|10 17" monitors (including the new Nokia)||PC World, January 1999||www.pcworld.com|
|100 Top Web sites (see Web site, not magazine)||PC Magazine, 5th January||www.pcmag.com|
|2 Hard disk partition managers||Windows International, December 98||www.winmag.com|
|10 graphics cards||PC World, January 1999||www.pcworld.com|
|10 mono laser printers||PC World, January 1999||www.pcworld.com|
The December 1998 (still on the shelves if you look hard enough) issue of Network magazine has a useful, if short, article on firewall configuration, including some tips on how to ensure that you've done it right.
problems. Too risky?
Also in Network magazine, a thought-provoking discussion on the problems of having to think about NT5 (Windows 2000) rollouts at the same time as managing the Year 2000 problem. Should you tackle both problems at once, or do it one at a time? This article has some suggestions.
Network magazine also looks at Linux and asks whether it's suitable for use on corporate desktops. Plus, an in-depth article on web caches, and how they can (or can't) speed up your intranet server.
and Fixes for Software Snarls
The theme of the January 1999 issue of PC World is software bugs, and the magazine has literally dozens of pages dedicated to helping you work around or fix common bugs in major software products. Recommended reading for all IT support professionals.
aspects of the Y2k bug
Year 2000 bug hype has been all over the news, but an article in January's PC World contains some of the best practical advice we've seen on how to check your systems. And no hype.
It's not just Microsoft that's about to launch a millennium version of its Office suite. Corel is planning to do the same, and it'll read and write Microsoft Office files too. PC World's January issue takes a first look at this, as well as at Internet Explorer 5, WinZip 7 and PGP 6.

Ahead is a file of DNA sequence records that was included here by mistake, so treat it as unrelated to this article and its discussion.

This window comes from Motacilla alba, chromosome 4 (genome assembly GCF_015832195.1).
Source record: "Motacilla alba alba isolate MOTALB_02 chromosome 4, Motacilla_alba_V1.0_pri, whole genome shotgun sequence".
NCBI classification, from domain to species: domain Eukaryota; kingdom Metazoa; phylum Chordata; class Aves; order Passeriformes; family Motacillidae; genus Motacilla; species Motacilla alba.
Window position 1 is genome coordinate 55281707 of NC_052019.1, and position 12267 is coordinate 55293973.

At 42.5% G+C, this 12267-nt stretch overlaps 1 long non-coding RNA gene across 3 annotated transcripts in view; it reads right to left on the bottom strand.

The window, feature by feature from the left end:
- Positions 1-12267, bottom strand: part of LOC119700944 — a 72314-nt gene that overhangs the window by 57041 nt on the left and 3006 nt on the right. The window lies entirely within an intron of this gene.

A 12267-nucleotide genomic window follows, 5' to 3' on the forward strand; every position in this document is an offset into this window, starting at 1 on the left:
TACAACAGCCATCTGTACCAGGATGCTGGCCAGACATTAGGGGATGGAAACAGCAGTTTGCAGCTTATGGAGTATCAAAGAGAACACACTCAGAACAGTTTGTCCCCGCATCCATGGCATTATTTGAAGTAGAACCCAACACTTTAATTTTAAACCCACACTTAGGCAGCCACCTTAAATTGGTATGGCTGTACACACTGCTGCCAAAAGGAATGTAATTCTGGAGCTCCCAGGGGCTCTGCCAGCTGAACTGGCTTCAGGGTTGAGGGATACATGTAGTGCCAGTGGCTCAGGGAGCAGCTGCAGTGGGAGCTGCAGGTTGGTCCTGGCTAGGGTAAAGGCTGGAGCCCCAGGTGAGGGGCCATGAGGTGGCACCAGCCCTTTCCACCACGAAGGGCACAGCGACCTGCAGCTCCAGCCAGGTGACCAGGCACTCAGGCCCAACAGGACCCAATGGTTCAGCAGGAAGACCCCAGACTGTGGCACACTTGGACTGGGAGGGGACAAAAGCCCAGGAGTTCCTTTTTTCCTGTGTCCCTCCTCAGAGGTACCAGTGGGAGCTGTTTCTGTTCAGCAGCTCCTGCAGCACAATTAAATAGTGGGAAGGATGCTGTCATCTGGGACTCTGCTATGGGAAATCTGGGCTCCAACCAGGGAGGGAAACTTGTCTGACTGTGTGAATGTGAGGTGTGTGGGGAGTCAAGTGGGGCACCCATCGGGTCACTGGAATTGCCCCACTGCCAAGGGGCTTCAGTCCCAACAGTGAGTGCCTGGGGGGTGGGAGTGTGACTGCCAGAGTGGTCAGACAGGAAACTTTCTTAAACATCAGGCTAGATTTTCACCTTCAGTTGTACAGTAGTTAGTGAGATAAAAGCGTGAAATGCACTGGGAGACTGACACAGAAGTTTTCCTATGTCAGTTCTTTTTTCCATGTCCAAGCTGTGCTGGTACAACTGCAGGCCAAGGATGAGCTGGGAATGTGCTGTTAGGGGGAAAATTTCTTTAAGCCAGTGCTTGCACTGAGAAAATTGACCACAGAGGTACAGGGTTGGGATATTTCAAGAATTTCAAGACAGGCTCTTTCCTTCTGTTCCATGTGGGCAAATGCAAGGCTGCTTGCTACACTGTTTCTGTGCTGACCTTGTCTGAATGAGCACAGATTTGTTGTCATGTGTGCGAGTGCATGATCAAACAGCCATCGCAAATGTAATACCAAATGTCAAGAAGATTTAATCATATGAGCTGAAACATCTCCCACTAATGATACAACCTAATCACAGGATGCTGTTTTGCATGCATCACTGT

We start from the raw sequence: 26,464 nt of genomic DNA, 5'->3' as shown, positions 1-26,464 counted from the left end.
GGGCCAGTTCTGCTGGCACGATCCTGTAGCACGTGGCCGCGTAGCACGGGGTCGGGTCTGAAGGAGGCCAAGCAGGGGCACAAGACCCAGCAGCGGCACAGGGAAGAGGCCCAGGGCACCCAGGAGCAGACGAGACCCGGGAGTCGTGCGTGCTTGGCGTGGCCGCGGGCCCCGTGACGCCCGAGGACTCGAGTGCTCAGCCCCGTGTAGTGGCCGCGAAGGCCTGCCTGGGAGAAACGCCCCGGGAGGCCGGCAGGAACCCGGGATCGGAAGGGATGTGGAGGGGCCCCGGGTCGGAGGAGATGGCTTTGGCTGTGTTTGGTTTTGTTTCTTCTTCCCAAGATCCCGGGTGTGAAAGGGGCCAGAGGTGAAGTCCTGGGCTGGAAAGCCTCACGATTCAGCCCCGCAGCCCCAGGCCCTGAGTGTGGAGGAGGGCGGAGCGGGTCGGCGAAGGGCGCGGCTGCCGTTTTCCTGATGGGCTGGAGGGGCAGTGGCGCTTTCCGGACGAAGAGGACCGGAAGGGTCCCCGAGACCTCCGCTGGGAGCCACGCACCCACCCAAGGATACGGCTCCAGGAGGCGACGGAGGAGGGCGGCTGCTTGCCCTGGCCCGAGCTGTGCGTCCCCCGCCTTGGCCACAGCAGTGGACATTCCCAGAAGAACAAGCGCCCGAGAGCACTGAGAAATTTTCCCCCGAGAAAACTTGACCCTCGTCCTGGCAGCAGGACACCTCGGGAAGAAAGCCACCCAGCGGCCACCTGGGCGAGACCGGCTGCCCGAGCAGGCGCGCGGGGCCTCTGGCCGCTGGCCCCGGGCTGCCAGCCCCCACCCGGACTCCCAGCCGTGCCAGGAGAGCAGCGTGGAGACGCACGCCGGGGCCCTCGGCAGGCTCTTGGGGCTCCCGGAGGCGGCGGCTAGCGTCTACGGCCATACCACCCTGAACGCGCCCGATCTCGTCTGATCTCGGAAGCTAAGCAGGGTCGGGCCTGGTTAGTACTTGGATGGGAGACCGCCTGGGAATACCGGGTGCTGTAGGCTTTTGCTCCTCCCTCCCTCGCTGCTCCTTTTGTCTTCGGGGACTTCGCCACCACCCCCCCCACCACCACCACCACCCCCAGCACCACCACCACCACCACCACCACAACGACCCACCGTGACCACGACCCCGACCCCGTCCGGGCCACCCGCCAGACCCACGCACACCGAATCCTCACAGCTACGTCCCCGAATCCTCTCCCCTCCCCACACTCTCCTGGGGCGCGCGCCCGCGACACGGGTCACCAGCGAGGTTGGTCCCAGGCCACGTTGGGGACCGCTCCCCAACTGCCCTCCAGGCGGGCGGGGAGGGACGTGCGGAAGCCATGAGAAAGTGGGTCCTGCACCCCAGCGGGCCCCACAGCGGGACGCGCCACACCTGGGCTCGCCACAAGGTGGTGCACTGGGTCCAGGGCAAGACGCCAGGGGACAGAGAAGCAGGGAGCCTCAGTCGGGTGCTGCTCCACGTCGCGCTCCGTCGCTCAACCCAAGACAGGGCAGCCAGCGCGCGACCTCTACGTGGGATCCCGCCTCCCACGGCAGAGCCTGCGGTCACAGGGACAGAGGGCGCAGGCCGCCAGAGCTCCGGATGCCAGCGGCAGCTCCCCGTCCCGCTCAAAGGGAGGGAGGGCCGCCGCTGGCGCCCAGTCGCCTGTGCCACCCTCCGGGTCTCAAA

2000 beta 2
The 5th january issue of PC Magazine has a look at beta 2 of Microsoft Office 2000. This is the version we're running in the PC Alert office - feel free to mail us at firstname.lastname@example.org if there's anything you want to know about it.
Also in the 5th january issue of PC Magazine, first looks at HomeSite 4, Caere Omnipage Pro 9, and Dell's Inspiron 3500. And a second look at Apple's iMac - after using the machine for a few months, how does it stand up?
Both PC Magazine's 5th January issue and PC Computing's January issue include major features on the best products of 1998. If you're looking to source anything, from hardware and software to peripherals, a look at these features should help you decide what to put on your shortlist. PC Computing awards "product of the year" to an ultralight notebook from Toshiba.
PC Computing's January issue has a useful article containing tips on getting the most from a digital camera and scanner. Need to persaude Marketing to tone down the ads and brochures? Want to improve the look of a Web site? This is what you need..
Windows 98 Bugs
Windows International, in its December issue (still current), looks at the major bugs and problems with Windows 98 and explains how to fix them. Essential reading for anyone supporting users of this OS.
Windows 98, when it loads, also loads a variety of background programs and drivers that aren't exactly essential to the operation of the PC. Remove these, and Windows boots and runs faster. Windows International's December issue explains how.
Tech Support Survey
Various magazines have done PC support surveys, where readers are asked to fill in questionnaires to relate the usefulness of those poor people on the end of the vendors' support lines. Now Windows International has done it with printers.
Windows NT Systems magazine has published a special issue for January containing nothing but a buyer's guide. Simply thousands of products, with supplier details and a brief functional description, broken down into hardware and software. Essential bookshelf-fodder for the coming year if you're supporting NT systems, and it's the same price as the normal monthly issue. That's an awful lot of research for the money.
Dr Dobb's journal, in its January issue, looks at Windows scripting languages. Covers Perl and other Web-related tools, plus those overgrown batch languages built into Windows that allow you to automate tasks that your users perform most frequently.
In the February 1999 issue of Personal Computer World (UK), there's a great little technical article on how to put the words of hour choice into the Office Assistant's mouth. So you can use it to add your own company-specific help messages. And it's all done with VBA.